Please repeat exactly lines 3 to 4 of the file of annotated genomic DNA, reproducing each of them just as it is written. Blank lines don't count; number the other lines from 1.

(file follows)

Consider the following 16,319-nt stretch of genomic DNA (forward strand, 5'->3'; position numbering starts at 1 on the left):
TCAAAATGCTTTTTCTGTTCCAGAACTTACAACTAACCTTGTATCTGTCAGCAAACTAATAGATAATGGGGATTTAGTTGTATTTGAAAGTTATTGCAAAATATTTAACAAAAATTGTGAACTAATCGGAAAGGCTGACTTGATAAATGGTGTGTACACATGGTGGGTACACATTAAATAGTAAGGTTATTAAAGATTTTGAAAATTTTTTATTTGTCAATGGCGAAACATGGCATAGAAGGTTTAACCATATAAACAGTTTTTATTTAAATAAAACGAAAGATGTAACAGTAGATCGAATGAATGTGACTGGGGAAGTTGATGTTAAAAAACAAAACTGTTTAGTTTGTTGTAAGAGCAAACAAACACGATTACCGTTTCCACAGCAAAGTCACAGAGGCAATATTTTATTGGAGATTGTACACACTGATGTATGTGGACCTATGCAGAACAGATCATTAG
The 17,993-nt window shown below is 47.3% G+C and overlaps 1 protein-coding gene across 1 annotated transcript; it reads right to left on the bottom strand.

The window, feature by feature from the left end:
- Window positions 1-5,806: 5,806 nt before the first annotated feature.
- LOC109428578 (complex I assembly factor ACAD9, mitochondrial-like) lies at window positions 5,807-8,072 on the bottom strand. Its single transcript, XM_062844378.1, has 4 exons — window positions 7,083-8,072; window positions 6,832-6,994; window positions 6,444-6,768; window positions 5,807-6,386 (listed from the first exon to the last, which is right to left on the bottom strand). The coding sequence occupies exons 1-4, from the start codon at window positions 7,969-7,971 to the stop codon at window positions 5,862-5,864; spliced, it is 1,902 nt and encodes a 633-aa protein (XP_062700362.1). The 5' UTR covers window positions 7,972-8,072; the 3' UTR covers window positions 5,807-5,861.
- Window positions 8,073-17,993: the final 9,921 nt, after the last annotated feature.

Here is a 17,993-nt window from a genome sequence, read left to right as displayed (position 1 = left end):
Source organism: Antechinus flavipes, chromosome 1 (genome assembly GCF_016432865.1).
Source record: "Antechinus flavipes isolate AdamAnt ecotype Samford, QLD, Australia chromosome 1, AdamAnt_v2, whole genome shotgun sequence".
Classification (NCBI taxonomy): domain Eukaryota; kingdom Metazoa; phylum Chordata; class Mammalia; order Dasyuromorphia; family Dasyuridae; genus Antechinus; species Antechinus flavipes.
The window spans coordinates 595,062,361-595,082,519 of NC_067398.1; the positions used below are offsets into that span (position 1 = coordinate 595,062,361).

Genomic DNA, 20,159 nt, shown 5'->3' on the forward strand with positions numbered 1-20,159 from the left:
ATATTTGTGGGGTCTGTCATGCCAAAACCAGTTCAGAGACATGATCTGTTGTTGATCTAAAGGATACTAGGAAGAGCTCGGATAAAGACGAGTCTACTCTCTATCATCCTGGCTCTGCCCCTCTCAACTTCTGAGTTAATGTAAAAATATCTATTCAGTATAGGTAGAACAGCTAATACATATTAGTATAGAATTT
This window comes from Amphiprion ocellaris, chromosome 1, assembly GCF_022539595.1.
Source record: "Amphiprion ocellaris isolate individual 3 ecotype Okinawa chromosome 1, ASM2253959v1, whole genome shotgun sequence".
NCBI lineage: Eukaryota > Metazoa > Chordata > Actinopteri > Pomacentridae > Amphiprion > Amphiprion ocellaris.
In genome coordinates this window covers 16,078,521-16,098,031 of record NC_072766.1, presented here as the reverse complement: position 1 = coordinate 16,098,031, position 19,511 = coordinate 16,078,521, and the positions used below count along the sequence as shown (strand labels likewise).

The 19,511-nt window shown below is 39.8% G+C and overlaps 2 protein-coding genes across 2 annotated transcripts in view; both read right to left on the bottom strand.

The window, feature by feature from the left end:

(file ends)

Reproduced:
The 17,993-nt window shown below is 47.3% G+C and overlaps 1 protein-coding gene across 1 annotated transcript; it reads right to left on the bottom strand.

The window, feature by feature from the left end: